By Betre Y. Getahun
Journalists, bloggers and politicians are locked in solitary confinement and subjected to torture, and various abuses and ill-treatments at the hands of prisons’ officials in Ethiopia, A new investigation has learned.
A detailed report of the Association for Human Rights in Ethiopia (AHRE) has delivered a scathing assessment of Ethiopia’s treatment of prisoners, particularly political prisoners and prisoners of conscience. The report records harrowing accounts of intimidation, verbal and physical harassment and torture: “In prison, detainees are subjected to a range of ill-treatment which includes torture; harassment on grounds of ethnicity and political views; prolonged legal process; and denial of medical access which sometimes led to death.”
The Association for Human Rights in Ethiopia (AHRE) is a non-governmental, non-partisan, and non-profit organization dedicated to the advancement of human rights. Yesterday’s report released by this group is the first to detail the horrific torture practices of the Ethiopian regime. The investigation was conducted at the Qilinto, Maekelawi, Shewa Robit, and Zeway prisons.
The report states that the tortures are mainly practiced to extract confessions during interrogations in order to implicate detainees in an alleged crime: “It is also sometimes used as a form of punishment. Many have reported that security officers tortured them by hanging them on a ceiling, putting them in a solitary confinement for hours; beating them with sticks, electric cables, and other hard objects; or tying water bottles to men’s testicles.”
The Association for Human Rights in Ethiopia (AHRE) interviewed several detainees and included these accounts in their report.
“The stories demonstrate the multi-faceted forms and attributes of the ill-treatment. Prisoners are maltreated and abused based on their ethnic identity; on alleged involvement with terrorist groups; based on their religious grounds; based on gender identity and more. This signals the seriousness and pervasiveness of the problem.” The report stated.
A 42-year old, Abebe Kasse, told to AHRE that the torture sessions began with security officers the first day I was arrested. “I was arrested on January 20, 2014, and was taken to Maekelawi. I remained at Maekelawi for more than five months and endured excruciating torture. The interrogators demanded that I tell them everything about my involvement with PG7. They injected something into my body and I passed out. When I finally woke up, some of my finger nails were gone. They later pulled out the rest of my finger- and toe nails while I was conscious. They also tied my hands and legs, tied me upside down in a freezing room located below the interrogation room, and left me there for some time. Then they came one by one and swung my body to the left and right.”
“At different times, men and women tied my feet and hands to a chair. Once a group of women came naked into the room, undressed me, and sat me naked on the chair. They chained my hands up and tied a water bottle to my testicles. Then they kept swinging the bottle to the left and right. They also did something unmentionable to me while they were taking drugs. I am now castrated, and unable to be a father.”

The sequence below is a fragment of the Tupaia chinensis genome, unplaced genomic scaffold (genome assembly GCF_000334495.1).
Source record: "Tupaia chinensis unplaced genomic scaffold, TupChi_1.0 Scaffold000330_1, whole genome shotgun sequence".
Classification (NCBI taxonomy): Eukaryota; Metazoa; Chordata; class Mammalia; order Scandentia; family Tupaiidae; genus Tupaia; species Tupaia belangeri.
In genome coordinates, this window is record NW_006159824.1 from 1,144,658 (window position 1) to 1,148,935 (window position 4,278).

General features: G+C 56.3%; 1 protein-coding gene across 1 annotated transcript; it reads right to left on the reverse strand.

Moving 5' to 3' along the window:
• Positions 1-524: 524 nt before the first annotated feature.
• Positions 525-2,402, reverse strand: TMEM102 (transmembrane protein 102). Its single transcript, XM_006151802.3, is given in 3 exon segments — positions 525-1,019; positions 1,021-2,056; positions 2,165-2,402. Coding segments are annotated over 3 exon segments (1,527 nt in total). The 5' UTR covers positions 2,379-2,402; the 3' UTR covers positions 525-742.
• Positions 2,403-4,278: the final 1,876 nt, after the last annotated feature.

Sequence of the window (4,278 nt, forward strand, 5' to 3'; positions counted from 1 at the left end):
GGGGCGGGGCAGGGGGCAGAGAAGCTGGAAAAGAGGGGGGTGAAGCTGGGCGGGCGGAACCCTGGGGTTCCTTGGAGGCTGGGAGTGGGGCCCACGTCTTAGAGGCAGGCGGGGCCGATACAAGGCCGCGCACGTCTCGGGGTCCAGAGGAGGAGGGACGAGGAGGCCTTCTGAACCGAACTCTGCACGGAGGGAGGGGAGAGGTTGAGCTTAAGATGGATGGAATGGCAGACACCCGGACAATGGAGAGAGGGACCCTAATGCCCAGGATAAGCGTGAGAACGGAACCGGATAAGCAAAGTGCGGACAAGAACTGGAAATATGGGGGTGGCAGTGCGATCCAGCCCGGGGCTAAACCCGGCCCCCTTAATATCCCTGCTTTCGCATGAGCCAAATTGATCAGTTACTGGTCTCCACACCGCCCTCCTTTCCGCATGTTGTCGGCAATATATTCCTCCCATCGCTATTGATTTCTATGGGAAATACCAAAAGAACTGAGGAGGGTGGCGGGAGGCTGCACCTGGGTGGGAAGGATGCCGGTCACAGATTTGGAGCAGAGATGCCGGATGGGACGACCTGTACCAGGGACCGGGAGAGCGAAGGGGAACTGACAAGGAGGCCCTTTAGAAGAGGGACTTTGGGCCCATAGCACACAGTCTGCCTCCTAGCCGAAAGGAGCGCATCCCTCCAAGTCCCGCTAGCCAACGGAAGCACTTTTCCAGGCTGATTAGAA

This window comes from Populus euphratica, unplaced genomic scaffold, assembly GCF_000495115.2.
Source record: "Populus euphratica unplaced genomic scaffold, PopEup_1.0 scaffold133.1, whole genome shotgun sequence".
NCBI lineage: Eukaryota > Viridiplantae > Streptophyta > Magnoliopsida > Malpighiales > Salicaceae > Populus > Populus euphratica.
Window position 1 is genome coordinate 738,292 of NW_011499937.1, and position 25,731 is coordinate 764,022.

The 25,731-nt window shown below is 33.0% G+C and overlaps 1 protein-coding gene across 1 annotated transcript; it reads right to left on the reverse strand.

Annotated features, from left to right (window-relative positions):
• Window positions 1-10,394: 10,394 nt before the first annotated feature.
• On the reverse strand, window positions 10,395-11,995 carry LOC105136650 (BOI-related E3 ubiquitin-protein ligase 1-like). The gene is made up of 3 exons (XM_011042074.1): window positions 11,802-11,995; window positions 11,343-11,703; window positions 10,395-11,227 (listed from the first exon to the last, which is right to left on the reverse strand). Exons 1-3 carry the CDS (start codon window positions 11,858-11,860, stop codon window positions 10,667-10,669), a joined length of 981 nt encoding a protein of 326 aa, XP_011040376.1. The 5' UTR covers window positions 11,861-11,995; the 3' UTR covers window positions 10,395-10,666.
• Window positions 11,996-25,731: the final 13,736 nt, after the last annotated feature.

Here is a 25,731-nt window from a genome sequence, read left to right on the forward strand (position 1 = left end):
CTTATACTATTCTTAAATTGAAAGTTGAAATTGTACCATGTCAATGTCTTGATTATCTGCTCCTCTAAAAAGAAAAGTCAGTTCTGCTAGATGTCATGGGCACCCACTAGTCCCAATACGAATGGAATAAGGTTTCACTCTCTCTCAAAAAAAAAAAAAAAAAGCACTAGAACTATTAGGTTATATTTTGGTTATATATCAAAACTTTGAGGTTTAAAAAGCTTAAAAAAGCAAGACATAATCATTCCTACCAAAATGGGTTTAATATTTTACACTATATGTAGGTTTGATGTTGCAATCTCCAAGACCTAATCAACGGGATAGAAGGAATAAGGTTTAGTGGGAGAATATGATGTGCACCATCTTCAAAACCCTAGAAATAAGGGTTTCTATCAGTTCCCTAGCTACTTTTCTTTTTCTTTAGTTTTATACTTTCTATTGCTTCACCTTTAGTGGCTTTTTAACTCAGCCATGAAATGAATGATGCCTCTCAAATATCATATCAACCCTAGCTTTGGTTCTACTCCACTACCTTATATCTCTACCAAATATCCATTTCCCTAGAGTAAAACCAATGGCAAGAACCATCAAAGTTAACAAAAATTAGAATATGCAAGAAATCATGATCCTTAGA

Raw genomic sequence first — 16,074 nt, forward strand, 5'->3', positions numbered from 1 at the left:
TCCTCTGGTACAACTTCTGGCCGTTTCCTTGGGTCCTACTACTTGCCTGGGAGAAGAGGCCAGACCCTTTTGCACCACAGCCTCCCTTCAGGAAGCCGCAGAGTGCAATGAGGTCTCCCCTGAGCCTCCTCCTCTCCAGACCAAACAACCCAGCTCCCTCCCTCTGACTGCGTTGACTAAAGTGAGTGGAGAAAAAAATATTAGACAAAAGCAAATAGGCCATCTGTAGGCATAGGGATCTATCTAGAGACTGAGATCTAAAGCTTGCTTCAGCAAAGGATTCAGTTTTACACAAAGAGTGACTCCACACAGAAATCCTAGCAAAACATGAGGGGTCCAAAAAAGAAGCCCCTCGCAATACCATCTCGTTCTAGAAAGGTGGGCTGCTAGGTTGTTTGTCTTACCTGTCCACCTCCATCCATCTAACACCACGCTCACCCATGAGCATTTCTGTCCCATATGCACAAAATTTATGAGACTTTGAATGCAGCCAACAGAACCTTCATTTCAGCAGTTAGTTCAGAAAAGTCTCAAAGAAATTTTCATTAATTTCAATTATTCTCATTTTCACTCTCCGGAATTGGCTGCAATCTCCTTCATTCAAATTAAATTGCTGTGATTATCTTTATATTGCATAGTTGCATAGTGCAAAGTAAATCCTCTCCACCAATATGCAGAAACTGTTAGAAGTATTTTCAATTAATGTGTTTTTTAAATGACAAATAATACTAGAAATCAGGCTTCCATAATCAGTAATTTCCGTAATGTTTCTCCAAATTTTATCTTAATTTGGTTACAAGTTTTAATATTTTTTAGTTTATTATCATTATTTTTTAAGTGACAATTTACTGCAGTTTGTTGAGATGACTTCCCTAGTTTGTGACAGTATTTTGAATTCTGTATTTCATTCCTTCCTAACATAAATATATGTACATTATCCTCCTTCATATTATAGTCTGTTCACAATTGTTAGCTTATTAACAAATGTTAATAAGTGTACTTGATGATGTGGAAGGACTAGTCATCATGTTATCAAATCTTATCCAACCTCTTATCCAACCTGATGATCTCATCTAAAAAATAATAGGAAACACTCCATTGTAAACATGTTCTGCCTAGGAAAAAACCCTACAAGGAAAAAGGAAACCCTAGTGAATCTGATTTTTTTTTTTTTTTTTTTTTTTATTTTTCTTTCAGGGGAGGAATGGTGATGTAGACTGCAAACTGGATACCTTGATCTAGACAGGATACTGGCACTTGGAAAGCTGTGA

Abebe continues: “I was very sick for many days. They refused to provide medical treatment, alleging that as an ethnic Tigrean, I should have never been a member of a terrorist organization; therefore, denying me medical treatment was my punishment.”
Bisrat Abera is another prisoner who gave his testimony to AHRE. He is a 32 years old man who is in prison and a victims of the regime: “I was taken to Shewa Robit prison after a Qilinto fire incident…They started beating me as soon as I entered the car; they were alleging that I had killed somebody during the fire outbreak. Once we reached Shewa Robit, they took me to a room and tied my two thumbs together; then they chained my hands and put them behind my legs. Then they put a long stick between my hands and knees, and hung the stick I was hanging on, between two pillars. Then they began rotating my body against the stick; they tortured me so badly. They also electrocuted me with a cable… Later, they handcuffed me and hung me from a ceiling. They tied one of my feet against the wall and left my other foot hanging in the air, leaving a painful pressure on my foot, and then they beat me. The beating continued for three days. Finally, I couldn’t take it anymore, and admitted to killing the person they alleged I had killed, a crime I didn’t commit.”
This report stress that the torture of detainees in various prisons in Ethiopia have soared following the wide-scale protests in the last few years, particularly in Amhara and Oromia regions.
Under international law, torture is a serious crime under universal jurisdiction. The United Nations Convention against Torture (UNCAT) requires nations to take effective measures to prevent torture in any territory under their jurisdiction.
The prohibition against torture in international law is, like that against slavery or genocide, absolute. Torture is impermissible under any circumstances, including war, public emergency or terrorist threat. Although the prohibition is so strong and universally accepted that it is now a fundamental principle of international law, this practice is common in Ethiopia and the lives of too many journalists, bloggers and politicians are being destroyed